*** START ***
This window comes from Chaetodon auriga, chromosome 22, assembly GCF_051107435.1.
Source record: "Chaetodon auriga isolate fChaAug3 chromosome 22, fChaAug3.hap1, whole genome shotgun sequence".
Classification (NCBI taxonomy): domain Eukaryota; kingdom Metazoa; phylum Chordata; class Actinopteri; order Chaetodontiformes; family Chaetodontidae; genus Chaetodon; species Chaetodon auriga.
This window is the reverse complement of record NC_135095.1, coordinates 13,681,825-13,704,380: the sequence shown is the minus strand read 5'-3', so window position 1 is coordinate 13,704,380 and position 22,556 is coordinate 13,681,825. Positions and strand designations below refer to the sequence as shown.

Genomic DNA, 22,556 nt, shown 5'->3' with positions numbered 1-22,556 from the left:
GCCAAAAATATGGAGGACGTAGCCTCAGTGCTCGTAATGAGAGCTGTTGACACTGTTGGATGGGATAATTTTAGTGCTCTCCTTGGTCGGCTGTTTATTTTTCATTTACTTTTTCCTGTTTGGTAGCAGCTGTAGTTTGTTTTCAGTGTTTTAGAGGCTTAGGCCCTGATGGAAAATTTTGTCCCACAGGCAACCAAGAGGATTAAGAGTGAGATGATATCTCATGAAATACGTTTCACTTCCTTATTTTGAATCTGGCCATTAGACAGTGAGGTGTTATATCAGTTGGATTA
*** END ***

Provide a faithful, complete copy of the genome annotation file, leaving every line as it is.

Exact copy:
This window comes from Chaetodon auriga, chromosome 22, assembly GCF_051107435.1.
Source record: "Chaetodon auriga isolate fChaAug3 chromosome 22, fChaAug3.hap1, whole genome shotgun sequence".
Classification (NCBI taxonomy): domain Eukaryota; kingdom Metazoa; phylum Chordata; class Actinopteri; order Chaetodontiformes; family Chaetodontidae; genus Chaetodon; species Chaetodon auriga.
This window is the reverse complement of record NC_135095.1, coordinates 13,681,825-13,704,380: the sequence shown is the minus strand read 5'-3', so window position 1 is coordinate 13,704,380 and position 22,556 is coordinate 13,681,825. Positions and strand designations below refer to the sequence as shown.

Genomic DNA, 22,556 nt, shown 5'->3' with positions numbered 1-22,556 from the left:
GCCAAAAATATGGAGGACGTAGCCTCAGTGCTCGTAATGAGAGCTGTTGACACTGTTGGATGGGATAATTTTAGTGCTCTCCTTGGTCGGCTGTTTATTTTTCATTTACTTTTTCCTGTTTGGTAGCAGCTGTAGTTTGTTTTCAGTGTTTTAGAGGCTTAGGCCCTGATGGAAAATTTTGTCCCACAGGCAACCAAGAGGATTAAGAGTGAGATGATATCTCATGAAATACGTTTCACTTCCTTATTTTGAATCTGGCCATTAGACAGTGAGGTGTTATATCAGTTGGATTA